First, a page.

Green v. Board of Elections [Note: A PDF of this case was not found as of Nov. 27, 2007] Biography
Not Clearly Pro or Con to the question "Should Felons Who Have Completed Their Sentence (Incarceration, Probation, and Parole) Be Allowed to Vote?"
"The early exclusion of felons from the franchise by many states could well have rested on Locke's concept, so influential at the time, that by entering into society every man 'authorizes the society, or which is all one, the legislature thereof, to make laws for him as the public good of the society shall require, to the execution whereof his own assistance (as to his own decrees) is due.'
A man who breaks the laws he has authorized his agent to make for his own governance could fairly have been thought to have abandoned the right to participate in further administering the compact. On a less theoretical plane, it can scarcely be deemed unreasonable for a state to decide that perpetrators of serious crimes shall not take part in electing the legislators who make the laws, the executives who enforce these, the prosecutors who must try them for further violations, or the judges who are to consider their cases. This is especially so when account is taken of the heavy incidence of recidivism and the prevalence of organized crime.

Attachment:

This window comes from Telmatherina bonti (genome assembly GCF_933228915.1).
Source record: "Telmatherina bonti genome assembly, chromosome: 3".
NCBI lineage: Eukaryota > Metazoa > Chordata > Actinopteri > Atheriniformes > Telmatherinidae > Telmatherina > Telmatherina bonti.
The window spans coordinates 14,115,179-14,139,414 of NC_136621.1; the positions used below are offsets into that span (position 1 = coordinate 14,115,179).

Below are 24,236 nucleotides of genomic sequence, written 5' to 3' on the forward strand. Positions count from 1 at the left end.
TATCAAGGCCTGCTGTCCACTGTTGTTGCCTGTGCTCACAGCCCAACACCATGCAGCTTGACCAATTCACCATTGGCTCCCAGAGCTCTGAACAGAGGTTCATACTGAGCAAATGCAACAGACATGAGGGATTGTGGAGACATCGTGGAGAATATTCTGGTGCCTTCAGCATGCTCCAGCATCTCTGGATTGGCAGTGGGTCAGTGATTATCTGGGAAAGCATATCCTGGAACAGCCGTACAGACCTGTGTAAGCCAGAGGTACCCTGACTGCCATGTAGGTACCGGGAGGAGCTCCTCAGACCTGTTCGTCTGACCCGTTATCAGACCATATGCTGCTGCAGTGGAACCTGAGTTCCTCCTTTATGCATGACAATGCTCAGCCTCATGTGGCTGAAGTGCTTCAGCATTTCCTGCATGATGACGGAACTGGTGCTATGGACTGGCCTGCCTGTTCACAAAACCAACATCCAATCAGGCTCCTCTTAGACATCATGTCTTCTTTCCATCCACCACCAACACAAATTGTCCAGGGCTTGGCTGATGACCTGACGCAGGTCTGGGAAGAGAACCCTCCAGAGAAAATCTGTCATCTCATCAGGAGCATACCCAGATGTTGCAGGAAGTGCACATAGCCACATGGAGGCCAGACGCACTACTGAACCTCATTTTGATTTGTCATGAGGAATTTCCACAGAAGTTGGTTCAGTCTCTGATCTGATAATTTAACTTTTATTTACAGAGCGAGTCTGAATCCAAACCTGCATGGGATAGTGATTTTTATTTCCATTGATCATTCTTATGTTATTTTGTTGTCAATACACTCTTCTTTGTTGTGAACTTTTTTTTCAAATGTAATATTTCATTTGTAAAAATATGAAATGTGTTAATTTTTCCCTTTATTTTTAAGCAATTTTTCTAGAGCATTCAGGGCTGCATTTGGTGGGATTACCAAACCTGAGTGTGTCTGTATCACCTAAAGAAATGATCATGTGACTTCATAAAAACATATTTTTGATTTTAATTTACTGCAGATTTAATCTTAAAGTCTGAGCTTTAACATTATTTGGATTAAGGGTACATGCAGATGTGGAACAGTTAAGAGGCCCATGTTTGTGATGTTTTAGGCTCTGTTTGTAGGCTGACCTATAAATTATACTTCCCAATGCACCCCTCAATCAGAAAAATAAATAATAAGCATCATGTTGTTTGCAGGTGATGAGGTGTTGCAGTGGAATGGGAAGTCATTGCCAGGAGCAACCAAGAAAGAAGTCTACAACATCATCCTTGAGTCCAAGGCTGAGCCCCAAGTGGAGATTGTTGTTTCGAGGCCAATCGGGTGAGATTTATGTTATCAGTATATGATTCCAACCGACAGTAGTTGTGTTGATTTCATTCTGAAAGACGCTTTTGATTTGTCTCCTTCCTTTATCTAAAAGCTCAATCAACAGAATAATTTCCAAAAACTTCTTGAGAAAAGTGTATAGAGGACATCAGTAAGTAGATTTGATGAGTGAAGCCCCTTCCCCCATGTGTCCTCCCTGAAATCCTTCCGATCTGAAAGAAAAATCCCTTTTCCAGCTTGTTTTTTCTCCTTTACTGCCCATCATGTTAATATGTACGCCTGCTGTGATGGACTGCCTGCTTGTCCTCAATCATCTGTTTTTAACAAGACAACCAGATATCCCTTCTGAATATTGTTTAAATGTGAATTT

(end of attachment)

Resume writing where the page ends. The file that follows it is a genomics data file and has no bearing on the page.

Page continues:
A contention that the equal protection clause requires New York to allow convicted mafiosi to vote for district attorneys or judges would not only be without merit but as obviously so as anything can be."
Government Reports and Peer-Reviewed Studies Official vetted reports from international government bodies (such as the United Nations and the European Union), foreign governments (federal level agencies such as France’s Ministry of Justice, South Africa’s Ministry of Health, or Japan’s office of the Prime Minister), and US government agencies (state, federal, and quasi-government agencies including the Smithsonian Institution, the National Academy of Sciences, and Legal Services Corporation) and peer-reviewed studies from academic journals (such as Science, Nature, New England Journal of Medicine, etc.) tend to have multiple editorial and ideological filters, and they normally receive rigorous review from experts before being formally issued.